You and your financial advisor don’t need to be best friends – in fact, choosing a financial advisor based solely on their personality is a major mistake some investors make. Any good salesperson knows how to talk to someone. However, there should be, at the very least, a mutual respect. Unfortunately, it doesn’t always turn out that way.
Signs of a problem include not wanting to call your financial advisor, or feelings of impatience, disapproval or anger when you do speak with him or her. It’s your money, so there is no room for conflict.
6. Lack of Trust
Lack of trust is a killer. You can’t work with a financial advisor you don’t trust, especially when there are concrete examples of suspicious behavior. This might include:
- Switching products without articulating why.
- Constant pressure to invest more.
- Pushing investments that a financial advisor has a financial interest in without disclosing so.
- Overcharging you and/or refusal to work for a fixed fee.
Your financial advisor should offer you a copy of Form ADV, which discloses his or her commission arrangements and conflicts, whenever it changes. You can get a copy by searching the SEC’s Investment Adviser Public Disclosure website.
If you find yourself paying fees that you never discussed with your financial advisor, this is a red flag! For other warning signs, read our recent blog post: How to Tell a Good Financial Advisor from a Bad One.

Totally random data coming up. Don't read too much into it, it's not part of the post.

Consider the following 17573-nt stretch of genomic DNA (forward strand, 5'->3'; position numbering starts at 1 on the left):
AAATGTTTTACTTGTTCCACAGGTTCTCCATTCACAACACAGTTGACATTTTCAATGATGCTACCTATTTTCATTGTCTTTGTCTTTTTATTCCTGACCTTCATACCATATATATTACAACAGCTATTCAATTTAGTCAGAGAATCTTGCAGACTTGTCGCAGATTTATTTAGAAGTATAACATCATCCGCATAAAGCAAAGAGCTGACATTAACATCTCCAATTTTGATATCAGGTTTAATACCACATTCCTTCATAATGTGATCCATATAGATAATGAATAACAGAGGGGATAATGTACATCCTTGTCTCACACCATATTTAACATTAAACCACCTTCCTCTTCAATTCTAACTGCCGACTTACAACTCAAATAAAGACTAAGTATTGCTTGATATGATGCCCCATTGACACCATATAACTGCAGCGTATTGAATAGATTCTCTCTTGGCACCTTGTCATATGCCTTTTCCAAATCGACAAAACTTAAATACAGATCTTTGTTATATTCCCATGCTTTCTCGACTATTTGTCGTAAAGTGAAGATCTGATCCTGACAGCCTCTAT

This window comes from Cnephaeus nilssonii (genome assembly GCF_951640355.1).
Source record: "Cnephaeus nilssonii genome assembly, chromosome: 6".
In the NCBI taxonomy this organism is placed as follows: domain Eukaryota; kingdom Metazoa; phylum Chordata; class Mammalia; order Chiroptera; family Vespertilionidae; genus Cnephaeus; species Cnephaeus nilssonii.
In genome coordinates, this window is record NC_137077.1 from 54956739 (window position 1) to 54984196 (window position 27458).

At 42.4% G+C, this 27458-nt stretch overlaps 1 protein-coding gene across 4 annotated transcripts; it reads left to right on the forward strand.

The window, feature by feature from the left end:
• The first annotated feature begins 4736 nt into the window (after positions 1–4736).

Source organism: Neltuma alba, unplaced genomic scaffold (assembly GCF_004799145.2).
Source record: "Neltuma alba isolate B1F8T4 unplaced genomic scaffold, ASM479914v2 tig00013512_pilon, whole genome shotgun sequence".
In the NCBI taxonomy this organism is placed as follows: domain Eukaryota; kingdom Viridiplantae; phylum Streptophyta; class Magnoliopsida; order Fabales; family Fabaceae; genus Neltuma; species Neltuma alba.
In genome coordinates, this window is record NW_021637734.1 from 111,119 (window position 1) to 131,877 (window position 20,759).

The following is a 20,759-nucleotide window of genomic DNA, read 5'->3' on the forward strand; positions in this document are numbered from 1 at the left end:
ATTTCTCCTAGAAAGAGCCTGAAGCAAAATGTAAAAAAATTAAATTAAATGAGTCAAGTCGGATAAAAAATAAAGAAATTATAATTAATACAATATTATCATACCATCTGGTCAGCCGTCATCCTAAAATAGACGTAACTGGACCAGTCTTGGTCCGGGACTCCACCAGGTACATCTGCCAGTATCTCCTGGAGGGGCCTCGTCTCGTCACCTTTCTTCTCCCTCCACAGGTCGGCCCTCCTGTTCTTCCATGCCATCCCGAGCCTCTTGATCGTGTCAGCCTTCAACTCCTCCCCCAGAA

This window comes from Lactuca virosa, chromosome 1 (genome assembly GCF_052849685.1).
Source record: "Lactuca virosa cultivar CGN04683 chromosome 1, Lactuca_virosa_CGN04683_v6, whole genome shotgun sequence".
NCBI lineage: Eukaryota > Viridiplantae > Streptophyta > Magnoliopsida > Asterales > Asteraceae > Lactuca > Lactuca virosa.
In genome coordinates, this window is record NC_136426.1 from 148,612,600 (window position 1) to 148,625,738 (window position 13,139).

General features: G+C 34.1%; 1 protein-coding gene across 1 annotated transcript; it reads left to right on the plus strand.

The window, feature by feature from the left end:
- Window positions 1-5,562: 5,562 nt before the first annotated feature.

7. Lack of Transparency
We also feel at Heritage Capital that you should be receiving quarterly reports that explain your investments as well as your active portfolio management strategies. At the very least, you should get straight answers to simple questions about things you have the right to know, especially after persistent requests.
Transparency is a critical part of building trust with a financial advisor. Hiding information from you is a form of lying. If you ask questions, make sure you get the answers in writing. If you feel it’s time for a second opinion, get one!
The Bottom Line
If you are not satisfied with your financial advisor, it’s up to you to change the situation – don’t expect your financial advisor to do so. “Breaking up” can be temporarily uncomfortable, but you owe it to yourself (and your family) to receive the best possible stewardship of your wealth. That means working with a financial advisor who treats you with respect and is able to help you reach your financial goals.
Choosing a financial advisor to work with is one of the most important financial decisions you will make. This person can affect when you can retire, how you can retire and what you’re able to leave behind when you’re gone. If you’re unsure, get a second opinion!